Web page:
Republican state governments have blocked cities from raising wages and helping workers. Now, an activist movement is rallying to win back local power.
From interactive courses spanning several weeks to quick introductory tasters, there is a huge amount of free learning materials available online. Covering a range of topics and jurisdictions, there’s something for everyone (so long as you’re into law)!
MOOCs, Tasters and Courseware
Lecture Collections and Podcasts
Open Access Books and Journals
Labor Law and Employment Discrimination
Missouri State University on YouTube
‘Legal, regulatory, and ethical issues related to employer-employee relationship, including employment-at-will doctrine, discrimination and union contracts.’
‘This course studies the interaction between law, courts, and social movements in shaping domestic and global public policy. Examines how groups mobilize to use law to affect change and why they succeed and fail. The class uses case studies to explore the interplay between law, social movements, and public policy in current areas such as gender, race, labor, trade, environment, and human rights. Finally, it introduces the theories of public policy, social movements, law and society, and transnational studies.’
Technology, Law, and the Working Environment
MIT Open Courseware
‘This course addresses the relationship between technology-related problems and the law applicable to work environment. The National Labor Relations Act, the Occupational Safety and Health Act, the Toxic Substances Control Act, state worker’s compensation, and suits by workers in the courts are discussed in the course. Problems related to occupational health and safety, collective bargaining as a mechanism for altering technology in the workplace, job alienation, productivity, and the organization of work are also addressed. Prior courses or experience in environmental, public health, or law-related areas will be useful.’
Cornell University on iTunesU
‘Andrew D. White, Cornell’s first president, established a law school to produce “not swarms of hastily prepared pettifoggers, but a fair number of well-trained, large-minded, morally-based lawyers in the best sense.” Cornell Law graduates are found in major law firms and corporate law departments; and as public defenders or winning discrimination cases. Undergraduates can take courses in labor, business, and international law, and study the impact of a legal system on societies and individuals.’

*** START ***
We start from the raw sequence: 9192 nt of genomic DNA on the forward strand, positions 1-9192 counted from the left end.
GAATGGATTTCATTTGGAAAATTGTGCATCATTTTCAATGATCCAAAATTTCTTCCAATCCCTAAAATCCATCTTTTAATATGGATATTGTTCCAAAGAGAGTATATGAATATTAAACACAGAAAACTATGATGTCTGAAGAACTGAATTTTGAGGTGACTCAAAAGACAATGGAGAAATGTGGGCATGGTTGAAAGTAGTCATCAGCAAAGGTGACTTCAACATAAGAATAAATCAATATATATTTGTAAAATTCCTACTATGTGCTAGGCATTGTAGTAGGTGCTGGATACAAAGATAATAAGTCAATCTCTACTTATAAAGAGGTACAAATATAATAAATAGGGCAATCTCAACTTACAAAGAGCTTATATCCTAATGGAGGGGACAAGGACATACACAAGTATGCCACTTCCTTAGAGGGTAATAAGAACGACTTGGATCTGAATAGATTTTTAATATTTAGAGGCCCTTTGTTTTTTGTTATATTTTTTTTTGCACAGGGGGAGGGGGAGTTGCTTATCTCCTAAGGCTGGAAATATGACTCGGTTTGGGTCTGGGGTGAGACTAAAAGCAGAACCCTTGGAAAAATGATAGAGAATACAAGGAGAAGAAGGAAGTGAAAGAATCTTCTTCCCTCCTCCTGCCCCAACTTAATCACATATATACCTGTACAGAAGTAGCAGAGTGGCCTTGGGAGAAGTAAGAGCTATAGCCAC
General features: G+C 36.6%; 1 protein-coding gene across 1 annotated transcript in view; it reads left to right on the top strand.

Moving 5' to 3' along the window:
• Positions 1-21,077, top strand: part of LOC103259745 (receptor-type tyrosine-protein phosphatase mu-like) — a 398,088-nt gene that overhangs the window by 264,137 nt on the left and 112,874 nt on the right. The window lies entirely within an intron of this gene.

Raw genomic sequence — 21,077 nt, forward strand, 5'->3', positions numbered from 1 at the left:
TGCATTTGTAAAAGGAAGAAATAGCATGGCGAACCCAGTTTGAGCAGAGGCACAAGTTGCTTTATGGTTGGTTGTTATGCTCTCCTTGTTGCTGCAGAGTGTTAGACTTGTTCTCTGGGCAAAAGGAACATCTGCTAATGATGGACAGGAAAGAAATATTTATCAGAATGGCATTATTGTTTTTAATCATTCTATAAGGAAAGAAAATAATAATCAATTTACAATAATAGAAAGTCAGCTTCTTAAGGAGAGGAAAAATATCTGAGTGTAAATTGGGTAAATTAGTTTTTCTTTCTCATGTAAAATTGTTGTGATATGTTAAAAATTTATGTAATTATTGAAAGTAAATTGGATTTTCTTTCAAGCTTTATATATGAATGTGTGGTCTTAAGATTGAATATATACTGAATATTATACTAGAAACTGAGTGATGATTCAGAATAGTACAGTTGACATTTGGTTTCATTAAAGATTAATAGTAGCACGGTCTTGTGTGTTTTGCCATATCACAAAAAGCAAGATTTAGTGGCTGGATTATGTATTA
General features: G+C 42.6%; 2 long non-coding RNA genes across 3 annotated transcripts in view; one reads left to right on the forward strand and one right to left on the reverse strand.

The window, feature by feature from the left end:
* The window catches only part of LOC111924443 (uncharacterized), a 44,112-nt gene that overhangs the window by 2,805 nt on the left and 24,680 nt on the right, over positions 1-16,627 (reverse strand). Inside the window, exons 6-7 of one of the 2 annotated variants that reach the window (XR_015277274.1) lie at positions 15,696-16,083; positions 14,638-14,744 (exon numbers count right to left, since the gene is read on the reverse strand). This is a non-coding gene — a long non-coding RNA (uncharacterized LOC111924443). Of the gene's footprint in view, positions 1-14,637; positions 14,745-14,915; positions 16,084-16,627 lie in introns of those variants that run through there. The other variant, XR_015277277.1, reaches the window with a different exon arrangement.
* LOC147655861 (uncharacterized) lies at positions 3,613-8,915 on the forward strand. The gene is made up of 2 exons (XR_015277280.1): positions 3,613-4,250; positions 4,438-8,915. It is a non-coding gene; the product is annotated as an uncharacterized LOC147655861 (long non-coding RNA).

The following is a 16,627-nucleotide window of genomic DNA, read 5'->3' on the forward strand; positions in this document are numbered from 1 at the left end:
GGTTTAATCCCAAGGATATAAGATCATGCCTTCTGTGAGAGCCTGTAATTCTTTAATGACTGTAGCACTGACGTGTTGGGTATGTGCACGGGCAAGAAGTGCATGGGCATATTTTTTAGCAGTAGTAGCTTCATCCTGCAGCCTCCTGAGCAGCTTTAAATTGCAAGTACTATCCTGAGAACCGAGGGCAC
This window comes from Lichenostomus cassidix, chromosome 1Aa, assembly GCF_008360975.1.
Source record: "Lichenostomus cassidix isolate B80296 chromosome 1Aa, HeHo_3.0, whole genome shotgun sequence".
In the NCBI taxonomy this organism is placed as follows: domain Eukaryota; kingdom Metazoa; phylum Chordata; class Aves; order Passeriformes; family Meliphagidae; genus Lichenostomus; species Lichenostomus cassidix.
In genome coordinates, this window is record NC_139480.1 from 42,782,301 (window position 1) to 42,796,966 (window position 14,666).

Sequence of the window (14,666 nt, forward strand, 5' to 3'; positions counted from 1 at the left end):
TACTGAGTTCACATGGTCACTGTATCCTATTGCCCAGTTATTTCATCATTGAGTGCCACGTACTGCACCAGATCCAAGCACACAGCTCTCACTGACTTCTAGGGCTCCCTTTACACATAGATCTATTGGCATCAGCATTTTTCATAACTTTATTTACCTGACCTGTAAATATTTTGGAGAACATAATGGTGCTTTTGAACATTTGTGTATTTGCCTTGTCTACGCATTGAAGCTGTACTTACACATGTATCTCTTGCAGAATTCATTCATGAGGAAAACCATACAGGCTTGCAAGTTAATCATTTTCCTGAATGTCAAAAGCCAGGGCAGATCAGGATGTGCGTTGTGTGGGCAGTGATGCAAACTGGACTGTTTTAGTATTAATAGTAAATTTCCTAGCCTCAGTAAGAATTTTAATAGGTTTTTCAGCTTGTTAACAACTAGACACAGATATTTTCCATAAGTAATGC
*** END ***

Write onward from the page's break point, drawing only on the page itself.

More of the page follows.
Gender and the Law in U.S. History
MIT Open Courseware
‘This subject explores the legal history of the United States as a gendered system. It examines how women have shaped the meanings of American citizenship through pursuit of political rights such as suffrage, jury duty, and military service, how those political struggles have varied for across race, religion, and class, as well as how the legal system has shaped gender relations for both women and men through regulation of such issues as marriage, divorce, work, reproduction, and the family. The course readings will draw from primary and secondary materials in American history, as well as some court cases. However, the focus of the class is on the broader relationship between law and society, and no technical legal knowledge is required or assumed.’
‘The free online course Introduction to Alternative Dispute Resolution describes the benefits of using ADR as a conflict resolution method, how to prepare for an ADR process, and how confidentiality is maintained during the ADR process. The course also outlines both the common and uncommon methods of ADR and the situations in which each method can be used.’
Introduction to Copyright Law in America
MIT on Alison
‘With the wide-spread use of the Internet copyright has become a very important issue for publishers of books, music, software, films, television programmes and many other industries. This free online course is an introduction to copyright law as practised in the United States, however, the principles and concepts will be of interest to legal professionals in other jurisdictions. The course reviews the structure of copyright under federal law, the basics of legal research and legal citations. It examines copyright and its applications in the music and broadcasting industries, and looks at legal cases involving examples such as Napster, Grokster and peer-to-peer file sharing services. It also reviews software licensing, and the General Public License and free software. This course will be of great interest to legal and business professionals who would like to learn more about copyright law and how it is practised in the United States, and to students who are pursuing a career in the legal professions and would like to learn more about this very important legal topic.’
Source: Eric J. Brunner, Andrew Ju, ILR Review, Vol. 72 no. 2, March 2019
From the abstract:
Using the Public Use Microdata Sample from the 2005 to 2015 American Community Survey, the authors provide new evidence on how state collective bargaining laws affect public-sector wages. To isolate the causal effect of bargaining laws on public-sector pay, they examine wage differentials between otherwise similar public- and private-sector employees located in the same local labor market. They estimate difference-in-differences (DD) models that exploit two sources of plausibly exogenous variation: 1) policy discontinuities along state borders and 2) variation within states in collective bargaining laws in states where the majority of public workers are without collective bargaining rights. Findings show that mandatory collective bargaining laws increase public-sector wages by approximately 5 to 8 percentage points. Results therefore suggest that mandatory collective bargaining laws provide a formal mechanism through which public-sector workers are able to bargain for increased compensation.
From the abstract: